¶ 3 Leave a comment on paragraph 3 0 First to the little Palace of the Villa Farnesina across the Tiber, accessible only on the 1st and 15th of each month, where we are only admitted into two rooms, in which the elegant gilt furniture is turned face to the wall, carpets gone, and we left to stand upon the cold cement floor to gaze at the celebrated frescoes in common with fifty or sixty other curiosity seekers.
¶ 4 Leave a comment on paragraph 4 0 The principal attraction is the first room, where the ceiling is covered with Raphaels designing, twelve representations from the myth of Psyche, who was the xxx youngest of three sister Princesses who falls in love, +c, undoubtedly an artistic conception but the coloring is not pleasing and the imagination is severely taxed-
¶ 5 Leave a comment on paragraph 5 0 The second room contains a colossal head, a hasty charcoal sketch by Michael Angelo that is very expressive- The walls and ceiling are covered with mythological frescoes-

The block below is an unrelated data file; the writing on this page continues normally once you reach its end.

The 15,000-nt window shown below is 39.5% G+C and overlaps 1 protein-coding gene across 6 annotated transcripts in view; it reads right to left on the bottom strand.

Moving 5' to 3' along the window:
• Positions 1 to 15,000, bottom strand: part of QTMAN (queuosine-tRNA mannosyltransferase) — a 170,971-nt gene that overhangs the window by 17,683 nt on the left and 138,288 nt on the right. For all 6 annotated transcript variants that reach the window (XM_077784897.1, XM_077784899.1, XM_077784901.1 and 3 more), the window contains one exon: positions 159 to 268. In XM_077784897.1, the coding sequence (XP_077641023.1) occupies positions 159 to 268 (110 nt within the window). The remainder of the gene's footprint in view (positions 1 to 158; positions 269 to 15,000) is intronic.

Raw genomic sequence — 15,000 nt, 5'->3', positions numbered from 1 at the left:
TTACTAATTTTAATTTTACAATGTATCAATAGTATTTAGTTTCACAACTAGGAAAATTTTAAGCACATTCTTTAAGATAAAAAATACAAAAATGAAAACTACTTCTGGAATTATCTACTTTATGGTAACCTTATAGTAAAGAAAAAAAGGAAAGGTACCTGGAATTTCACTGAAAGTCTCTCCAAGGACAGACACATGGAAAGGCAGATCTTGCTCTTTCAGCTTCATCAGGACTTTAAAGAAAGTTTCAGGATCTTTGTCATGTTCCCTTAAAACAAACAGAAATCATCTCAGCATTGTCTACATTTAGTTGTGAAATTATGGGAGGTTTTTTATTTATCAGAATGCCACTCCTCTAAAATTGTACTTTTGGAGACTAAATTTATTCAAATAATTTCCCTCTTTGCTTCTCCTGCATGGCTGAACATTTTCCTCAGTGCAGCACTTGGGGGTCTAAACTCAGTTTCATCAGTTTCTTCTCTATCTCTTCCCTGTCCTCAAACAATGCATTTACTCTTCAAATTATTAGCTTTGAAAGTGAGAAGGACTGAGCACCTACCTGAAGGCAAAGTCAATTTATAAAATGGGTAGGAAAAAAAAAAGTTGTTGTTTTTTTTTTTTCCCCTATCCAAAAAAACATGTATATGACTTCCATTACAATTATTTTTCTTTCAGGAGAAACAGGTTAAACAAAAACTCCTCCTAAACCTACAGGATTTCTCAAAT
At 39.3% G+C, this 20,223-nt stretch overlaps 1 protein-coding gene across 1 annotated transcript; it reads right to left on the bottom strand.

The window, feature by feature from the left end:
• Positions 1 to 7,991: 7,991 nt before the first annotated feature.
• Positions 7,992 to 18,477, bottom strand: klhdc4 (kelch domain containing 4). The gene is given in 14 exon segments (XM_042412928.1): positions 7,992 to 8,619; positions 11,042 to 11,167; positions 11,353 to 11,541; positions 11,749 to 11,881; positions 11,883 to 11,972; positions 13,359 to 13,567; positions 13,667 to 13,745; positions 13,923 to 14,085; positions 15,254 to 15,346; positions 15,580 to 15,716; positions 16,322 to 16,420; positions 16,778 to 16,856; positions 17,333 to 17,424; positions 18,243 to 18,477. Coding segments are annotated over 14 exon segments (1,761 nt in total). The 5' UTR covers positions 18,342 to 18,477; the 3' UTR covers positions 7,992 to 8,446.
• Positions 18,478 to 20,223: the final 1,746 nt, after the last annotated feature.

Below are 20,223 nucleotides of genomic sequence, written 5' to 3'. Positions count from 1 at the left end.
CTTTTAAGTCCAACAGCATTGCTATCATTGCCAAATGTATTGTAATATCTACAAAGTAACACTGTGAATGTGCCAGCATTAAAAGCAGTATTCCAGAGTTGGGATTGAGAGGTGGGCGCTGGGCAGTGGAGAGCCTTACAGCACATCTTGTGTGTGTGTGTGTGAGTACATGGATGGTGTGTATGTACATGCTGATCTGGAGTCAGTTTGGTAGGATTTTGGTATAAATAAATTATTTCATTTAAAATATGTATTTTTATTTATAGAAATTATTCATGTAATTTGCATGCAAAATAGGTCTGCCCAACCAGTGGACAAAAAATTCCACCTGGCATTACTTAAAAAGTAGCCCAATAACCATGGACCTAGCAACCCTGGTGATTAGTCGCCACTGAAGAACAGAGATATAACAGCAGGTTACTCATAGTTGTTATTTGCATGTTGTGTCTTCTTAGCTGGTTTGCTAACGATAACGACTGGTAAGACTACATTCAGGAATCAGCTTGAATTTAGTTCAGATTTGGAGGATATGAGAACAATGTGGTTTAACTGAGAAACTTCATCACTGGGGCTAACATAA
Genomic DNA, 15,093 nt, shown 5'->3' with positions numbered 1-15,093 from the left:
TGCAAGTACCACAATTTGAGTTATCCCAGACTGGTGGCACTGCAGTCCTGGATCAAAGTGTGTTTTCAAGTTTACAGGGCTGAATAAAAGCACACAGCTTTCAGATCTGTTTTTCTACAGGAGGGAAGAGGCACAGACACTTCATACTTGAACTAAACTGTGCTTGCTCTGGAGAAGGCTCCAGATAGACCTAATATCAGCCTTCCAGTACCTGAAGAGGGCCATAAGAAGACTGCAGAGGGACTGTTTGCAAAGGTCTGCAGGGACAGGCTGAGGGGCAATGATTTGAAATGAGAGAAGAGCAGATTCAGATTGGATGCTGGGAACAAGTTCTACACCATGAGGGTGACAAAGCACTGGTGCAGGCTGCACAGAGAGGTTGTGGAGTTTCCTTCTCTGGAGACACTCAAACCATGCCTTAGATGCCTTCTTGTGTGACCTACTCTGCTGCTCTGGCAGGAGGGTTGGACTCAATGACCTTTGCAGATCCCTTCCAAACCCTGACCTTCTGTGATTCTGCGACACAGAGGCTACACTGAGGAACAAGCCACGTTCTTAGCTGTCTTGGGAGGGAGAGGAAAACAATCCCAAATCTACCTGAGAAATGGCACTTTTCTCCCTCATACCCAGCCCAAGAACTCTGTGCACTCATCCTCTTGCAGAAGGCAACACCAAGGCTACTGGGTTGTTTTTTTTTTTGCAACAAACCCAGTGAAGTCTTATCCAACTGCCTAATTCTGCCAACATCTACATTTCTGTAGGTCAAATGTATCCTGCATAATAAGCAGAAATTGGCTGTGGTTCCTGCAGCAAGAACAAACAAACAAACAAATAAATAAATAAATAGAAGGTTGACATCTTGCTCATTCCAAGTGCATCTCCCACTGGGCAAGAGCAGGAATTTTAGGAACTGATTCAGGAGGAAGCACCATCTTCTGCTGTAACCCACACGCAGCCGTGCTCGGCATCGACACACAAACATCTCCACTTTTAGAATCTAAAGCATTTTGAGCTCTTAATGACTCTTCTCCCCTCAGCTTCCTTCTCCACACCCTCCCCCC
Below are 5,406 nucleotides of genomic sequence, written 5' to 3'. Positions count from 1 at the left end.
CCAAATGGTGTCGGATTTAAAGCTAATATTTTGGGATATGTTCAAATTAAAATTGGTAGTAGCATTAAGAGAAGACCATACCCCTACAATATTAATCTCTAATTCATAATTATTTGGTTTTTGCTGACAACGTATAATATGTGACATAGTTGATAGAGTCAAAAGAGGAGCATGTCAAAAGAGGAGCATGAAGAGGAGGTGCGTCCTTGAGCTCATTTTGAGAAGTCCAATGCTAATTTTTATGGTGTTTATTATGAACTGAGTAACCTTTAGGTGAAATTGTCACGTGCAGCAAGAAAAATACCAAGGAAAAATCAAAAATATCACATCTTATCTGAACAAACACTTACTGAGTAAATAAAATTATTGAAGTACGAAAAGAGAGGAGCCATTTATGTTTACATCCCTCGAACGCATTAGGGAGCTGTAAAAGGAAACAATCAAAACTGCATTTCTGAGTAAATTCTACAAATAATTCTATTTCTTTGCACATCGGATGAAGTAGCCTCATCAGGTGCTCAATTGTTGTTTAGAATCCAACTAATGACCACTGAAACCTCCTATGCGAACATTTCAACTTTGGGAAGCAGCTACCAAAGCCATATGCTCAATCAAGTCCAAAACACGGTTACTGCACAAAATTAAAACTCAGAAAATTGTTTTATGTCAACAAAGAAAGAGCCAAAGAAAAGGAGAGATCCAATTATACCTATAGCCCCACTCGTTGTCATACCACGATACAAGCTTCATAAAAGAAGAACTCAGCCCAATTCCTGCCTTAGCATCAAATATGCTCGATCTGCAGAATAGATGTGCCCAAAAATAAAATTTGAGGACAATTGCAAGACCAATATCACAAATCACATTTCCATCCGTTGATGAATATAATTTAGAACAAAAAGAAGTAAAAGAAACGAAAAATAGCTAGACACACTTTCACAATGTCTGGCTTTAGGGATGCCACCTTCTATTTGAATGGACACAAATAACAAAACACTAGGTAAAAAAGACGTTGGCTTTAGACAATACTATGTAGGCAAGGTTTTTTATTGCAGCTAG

¶ 6 Leave a comment on paragraph 6 0 Thence across the street to the larger Palace Corsini. Ascend several sets of wide stairways, and go through a dozen rooms containing about five hundred paintings, only a few of which are interesting, all old- A few artists are copying and the rooms full of American tourists- N.B. Ecce Homo by Carlo Dolce-, Julius 2nd sitting, fingers covered with immense seal rings, by Rapahel- A hare by Durer- Prometheus chained being destroyed by vultures, by Salvator Rosa- In the fifth room Queen Christine of Sweden died-
¶ 7 Leave a comment on paragraph 7 0 Thence back to the Quirinal, Place Rospigliosi, where the courts, statuary, stairways, and railings, all rusty with age and decay have lost their beauty- The only attraction here is the celebrated ceiling frescoe of Guidio Reni- “Aurora strewing flowers before the chariot of the God of the Sun who is surrounded by dancing Horae”, and is his most celebrate work. Through the room were five artists making copies and their frames took up much room- The frescoe on